"The last group that did this got some rain on the last day," said Glen Miyata, a bike mechanic from Mammoth Lakes, California's Footloose Sports during a pre-trip bike check, "but I think you guys are going to be fine."
Fast-forward to night two of San Juan Huts' Durango to Moab, a mountain bike hut-to-hut trip. The 16 x 16-foot wooden shelter shook with thunder, rain hammered the roof and lightning sizzled in the sky as the group of self-proclaimed "Hutties" lay in their bunks in the middle of nowhere. No one spoke, but no one slept, either.
The next morning, the Hutties giggled as they discussed their common fears during the nighttime downpour. Then they saddled up and headed out to beat the next wave of moisture.
It was an eclectic group, one that caught the eye of every male mountain biker on the trail. Eight women bikepacking through the forests of Colorado's San Juan Mountains to the desert slickrock of Utah some 215 miles away will tend to do that. The undertaking was made possible by San Juan Huts, a family-owned business whose mission is "to provide low-impact, human-powered, lightweight backcountry sports adventure for the independent health-conscious traveler at a practical price."
Yet what San Juan Huts really offers is a way to disconnect from the fast-paced world and reconnect with the human spirit. There is little to no cell service on the route, so without the option to bury noses in Facebook, Instagram and emails, the group—seven from Mammoth Lakes and one from Santa Cruz—became fast friends.
Many had never met or spent much time together prior to the trip, but while traveling in a pack for seven days, spending six nights in a series of tiny huts and relying on one another with only maps and GPS to guide the way, survival instincts took over and the group came together like a well-oiled machine.
Blame it on the endorphins produced from riding strenuous routes or the endless amount of food available at each hut that kept blood-sugar levels flying high, but pettiness and bickering just didn't factor into the adventure.
The daily routine consisted of getting up, making breakfast (fresh bacon and eggs were usually included), packing up and settling into the saddle for an average ride of 32 miles. The first two days were long, with quite a bit of hike-a-bike on the alternate routes, but they were followed by three days of fun, undulating terrain. The last two days included a big climb (5,000-plus feet) followed by an even bigger descent (more than 7,000 feet).
The Durango-Moab route went back and forth between high-alpine ecosystems and desert, and each night's hut reflected its surroundings: green huts in the mountains to blend in with the trees, tan huts in the desert to blend in with the rocks and dirt.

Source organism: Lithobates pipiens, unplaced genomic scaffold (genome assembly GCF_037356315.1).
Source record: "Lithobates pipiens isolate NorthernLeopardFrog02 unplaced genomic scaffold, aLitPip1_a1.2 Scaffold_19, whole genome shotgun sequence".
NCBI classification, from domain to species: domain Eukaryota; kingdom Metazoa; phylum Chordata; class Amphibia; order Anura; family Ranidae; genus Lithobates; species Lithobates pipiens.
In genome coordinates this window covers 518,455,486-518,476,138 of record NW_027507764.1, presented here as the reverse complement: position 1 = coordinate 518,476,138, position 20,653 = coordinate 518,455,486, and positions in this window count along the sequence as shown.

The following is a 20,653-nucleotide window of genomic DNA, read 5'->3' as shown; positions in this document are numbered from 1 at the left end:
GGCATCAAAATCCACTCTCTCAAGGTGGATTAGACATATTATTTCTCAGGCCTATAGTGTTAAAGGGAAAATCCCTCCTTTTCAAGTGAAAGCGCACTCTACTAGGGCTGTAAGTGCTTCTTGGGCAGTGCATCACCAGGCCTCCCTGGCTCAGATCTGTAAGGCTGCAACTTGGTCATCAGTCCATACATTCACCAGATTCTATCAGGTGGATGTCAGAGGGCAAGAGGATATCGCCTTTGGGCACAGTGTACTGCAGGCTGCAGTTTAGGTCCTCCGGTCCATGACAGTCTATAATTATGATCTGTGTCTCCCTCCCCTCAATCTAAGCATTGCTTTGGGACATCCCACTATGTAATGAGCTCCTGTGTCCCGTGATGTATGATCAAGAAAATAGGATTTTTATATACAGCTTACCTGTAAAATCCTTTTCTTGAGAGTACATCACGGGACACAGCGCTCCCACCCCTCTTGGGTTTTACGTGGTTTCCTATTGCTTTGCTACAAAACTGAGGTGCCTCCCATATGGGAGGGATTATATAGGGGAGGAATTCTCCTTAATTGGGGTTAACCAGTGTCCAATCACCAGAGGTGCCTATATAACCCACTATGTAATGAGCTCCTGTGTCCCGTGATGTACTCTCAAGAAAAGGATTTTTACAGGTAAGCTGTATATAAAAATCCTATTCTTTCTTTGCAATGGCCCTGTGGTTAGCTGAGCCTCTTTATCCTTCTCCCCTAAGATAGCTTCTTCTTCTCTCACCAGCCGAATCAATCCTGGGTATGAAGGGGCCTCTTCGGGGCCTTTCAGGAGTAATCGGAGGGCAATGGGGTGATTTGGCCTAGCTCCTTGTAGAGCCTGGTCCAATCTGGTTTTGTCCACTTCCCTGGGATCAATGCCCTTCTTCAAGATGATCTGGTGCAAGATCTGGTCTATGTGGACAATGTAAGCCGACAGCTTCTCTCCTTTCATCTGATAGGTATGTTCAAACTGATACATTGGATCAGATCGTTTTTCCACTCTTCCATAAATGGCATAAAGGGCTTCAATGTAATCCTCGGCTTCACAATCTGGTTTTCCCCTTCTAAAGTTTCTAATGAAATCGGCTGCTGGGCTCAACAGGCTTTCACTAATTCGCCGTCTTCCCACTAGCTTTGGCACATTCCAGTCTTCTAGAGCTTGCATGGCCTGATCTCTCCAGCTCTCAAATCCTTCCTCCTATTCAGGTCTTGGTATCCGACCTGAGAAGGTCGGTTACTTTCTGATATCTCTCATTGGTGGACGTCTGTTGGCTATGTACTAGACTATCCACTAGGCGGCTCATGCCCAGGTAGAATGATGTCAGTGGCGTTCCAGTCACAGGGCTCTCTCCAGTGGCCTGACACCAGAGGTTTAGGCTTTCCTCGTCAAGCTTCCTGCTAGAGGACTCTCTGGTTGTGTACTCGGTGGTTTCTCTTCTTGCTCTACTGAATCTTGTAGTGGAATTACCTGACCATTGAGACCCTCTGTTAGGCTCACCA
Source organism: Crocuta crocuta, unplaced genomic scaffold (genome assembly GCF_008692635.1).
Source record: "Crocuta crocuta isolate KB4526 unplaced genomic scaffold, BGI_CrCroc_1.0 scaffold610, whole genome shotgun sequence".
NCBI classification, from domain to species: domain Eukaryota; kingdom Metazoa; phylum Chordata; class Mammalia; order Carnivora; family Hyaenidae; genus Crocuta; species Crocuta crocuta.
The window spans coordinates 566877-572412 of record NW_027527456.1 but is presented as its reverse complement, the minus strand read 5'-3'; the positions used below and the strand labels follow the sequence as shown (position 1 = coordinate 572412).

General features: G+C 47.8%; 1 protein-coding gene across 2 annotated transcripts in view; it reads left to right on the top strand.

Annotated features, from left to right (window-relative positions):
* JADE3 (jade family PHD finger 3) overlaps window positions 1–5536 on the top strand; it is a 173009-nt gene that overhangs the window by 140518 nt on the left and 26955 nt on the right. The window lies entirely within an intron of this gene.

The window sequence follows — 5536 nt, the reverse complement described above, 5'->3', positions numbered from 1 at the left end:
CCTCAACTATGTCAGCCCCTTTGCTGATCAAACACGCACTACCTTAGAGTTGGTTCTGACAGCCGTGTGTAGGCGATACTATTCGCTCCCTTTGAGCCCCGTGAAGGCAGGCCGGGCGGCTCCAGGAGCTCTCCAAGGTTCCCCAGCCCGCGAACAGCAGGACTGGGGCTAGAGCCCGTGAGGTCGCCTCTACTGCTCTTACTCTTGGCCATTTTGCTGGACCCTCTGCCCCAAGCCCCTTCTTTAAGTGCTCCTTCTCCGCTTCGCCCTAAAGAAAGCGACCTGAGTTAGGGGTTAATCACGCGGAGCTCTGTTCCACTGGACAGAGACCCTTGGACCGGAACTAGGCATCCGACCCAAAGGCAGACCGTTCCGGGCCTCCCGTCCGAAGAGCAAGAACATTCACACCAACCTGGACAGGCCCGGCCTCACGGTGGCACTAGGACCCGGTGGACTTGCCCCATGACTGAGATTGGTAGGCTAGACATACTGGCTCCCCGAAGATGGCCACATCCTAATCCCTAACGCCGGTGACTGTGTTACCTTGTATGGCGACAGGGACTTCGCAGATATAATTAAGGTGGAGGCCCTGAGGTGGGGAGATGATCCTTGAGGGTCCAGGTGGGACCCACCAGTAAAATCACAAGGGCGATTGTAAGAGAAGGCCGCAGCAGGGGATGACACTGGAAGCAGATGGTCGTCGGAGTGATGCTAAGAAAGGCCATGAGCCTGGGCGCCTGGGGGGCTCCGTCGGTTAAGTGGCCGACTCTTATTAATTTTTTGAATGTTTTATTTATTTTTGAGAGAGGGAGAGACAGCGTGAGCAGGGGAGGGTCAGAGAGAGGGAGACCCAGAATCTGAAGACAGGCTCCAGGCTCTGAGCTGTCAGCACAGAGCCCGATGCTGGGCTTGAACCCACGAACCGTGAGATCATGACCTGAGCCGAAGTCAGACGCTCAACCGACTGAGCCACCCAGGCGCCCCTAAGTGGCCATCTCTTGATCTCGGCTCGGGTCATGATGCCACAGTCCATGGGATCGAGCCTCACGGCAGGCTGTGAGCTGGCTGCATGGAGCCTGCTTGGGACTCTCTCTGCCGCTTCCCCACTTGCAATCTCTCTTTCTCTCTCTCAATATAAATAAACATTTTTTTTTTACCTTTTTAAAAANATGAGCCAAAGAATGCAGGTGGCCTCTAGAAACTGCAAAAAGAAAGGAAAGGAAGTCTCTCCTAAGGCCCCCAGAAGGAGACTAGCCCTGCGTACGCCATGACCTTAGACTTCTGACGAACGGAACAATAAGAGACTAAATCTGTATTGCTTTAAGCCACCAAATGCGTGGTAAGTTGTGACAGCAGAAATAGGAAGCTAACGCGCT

While food (and beer) was plentiful each evening (huts are resupplied based on the number of people passing through), water for showering was nonexistent, so by day five the Hutties were ready to indulge in a stop at Paradox Valley Produce for some food, company and a hose.
Marty and Greg of PVP provided great conversation, as well as the biggest and most delicious burgers you've ever seen or tasted, fresh green salad, out-of-this world homemade potato salad and freshly baked brownies à la mode. After five days on the trail, this place was heaven on Earth.
It was the first group of eight women Marty had seen ride through in the three years PVP had been working with San Juan Huts. Other, smaller groups of women had stopped in, but never a full eight. The huts hold a total of eight people, so you can choose to take over the entire hut or you can bring a smaller group and be paired up with others on the same route at the same time.
"We see more women every year," Marty, an adventurous soul herself, said proudly.
"It's a real adventure and a real challenge," said Kelly Ryan, co-owner/operator of San Juan Huts, via phone. Kelly runs the business with her father, Joe Ryan, who started the operation in 1987. "The Durango route is special because it is so remote. It's more wild and less groomed [than other routes also offered by San Juan Huts]."
In the end, our mechanic was right: The group was fine and then some. The rain occurred high in the mountains, early in the week. If it had hit a few days later in the lower elevations where rain turns dirt into thick, bike-stopping mud that must be frequently peeled from tires, it would have slowed daily progress to a crawl and perhaps the group would not have been so friendly with one another.
But we would have persevered. There's no doubt about that.
And even if the rain had come at the wrong time, Glen would still have been right, because if you're the type of person who is going to sign up for an adventure like this one, you're not going to let a little rain, or any other hardship, get in the way of your good time.
San Juan Huts is the only destination hut-to-hut system in the U.S. Each year, departure dates for mountain bike hut trips begin in June, but reservations are available now. Not a mountain biker? San Juan Huts has other opportunities for adventure too.
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